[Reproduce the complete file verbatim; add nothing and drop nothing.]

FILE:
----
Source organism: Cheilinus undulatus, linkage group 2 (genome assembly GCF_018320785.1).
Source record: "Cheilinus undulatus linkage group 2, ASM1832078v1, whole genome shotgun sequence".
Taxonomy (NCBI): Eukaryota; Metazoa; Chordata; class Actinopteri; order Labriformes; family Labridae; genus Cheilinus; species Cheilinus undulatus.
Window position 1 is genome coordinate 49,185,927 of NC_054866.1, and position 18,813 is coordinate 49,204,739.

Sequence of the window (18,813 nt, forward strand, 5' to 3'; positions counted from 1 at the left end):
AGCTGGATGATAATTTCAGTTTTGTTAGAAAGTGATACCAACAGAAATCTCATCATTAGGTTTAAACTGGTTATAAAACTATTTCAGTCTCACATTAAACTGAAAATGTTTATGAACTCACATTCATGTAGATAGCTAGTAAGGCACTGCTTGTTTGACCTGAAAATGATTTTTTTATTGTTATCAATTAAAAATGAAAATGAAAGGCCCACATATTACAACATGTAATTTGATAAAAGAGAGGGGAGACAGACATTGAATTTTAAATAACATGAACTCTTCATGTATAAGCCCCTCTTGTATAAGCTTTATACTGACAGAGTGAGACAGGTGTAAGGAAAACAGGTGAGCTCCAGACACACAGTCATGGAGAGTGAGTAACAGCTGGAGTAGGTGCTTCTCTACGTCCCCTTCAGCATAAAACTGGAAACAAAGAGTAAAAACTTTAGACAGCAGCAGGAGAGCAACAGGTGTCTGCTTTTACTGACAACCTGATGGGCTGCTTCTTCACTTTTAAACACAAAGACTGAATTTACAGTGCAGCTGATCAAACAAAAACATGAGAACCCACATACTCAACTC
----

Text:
Source organism: Cheilinus undulatus, linkage group 2 (genome assembly GCF_018320785.1).
Source record: "Cheilinus undulatus linkage group 2, ASM1832078v1, whole genome shotgun sequence".
Taxonomy (NCBI): Eukaryota; Metazoa; Chordata; class Actinopteri; order Labriformes; family Labridae; genus Cheilinus; species Cheilinus undulatus.
Window position 1 is genome coordinate 49,185,927 of NC_054866.1, and position 18,813 is coordinate 49,204,739.

Sequence of the window (18,813 nt, forward strand, 5' to 3'; positions counted from 1 at the left end):
AGCTGGATGATAATTTCAGTTTTGTTAGAAAGTGATACCAACAGAAATCTCATCATTAGGTTTAAACTGGTTATAAAACTATTTCAGTCTCACATTAAACTGAAAATGTTTATGAACTCACATTCATGTAGATAGCTAGTAAGGCACTGCTTGTTTGACCTGAAAATGATTTTTTTATTGTTATCAATTAAAAATGAAAATGAAAGGCCCACATATTACAACATGTAATTTGATAAAAGAGAGGGGAGACAGACATTGAATTTTAAATAACATGAACTCTTCATGTATAAGCCCCTCTTGTATAAGCTTTATACTGACAGAGTGAGACAGGTGTAAGGAAAACAGGTGAGCTCCAGACACACAGTCATGGAGAGTGAGTAACAGCTGGAGTAGGTGCTTCTCTACGTCCCCTTCAGCATAAAACTGGAAACAAAGAGTAAAAACTTTAGACAGCAGCAGGAGAGCAACAGGTGTCTGCTTTTACTGACAACCTGATGGGCTGCTTCTTCACTTTTAAACACAAAGACTGAATTTACAGTGCAGCTGATCAAACAAAAACATGAGAACCCACATACTCAACTC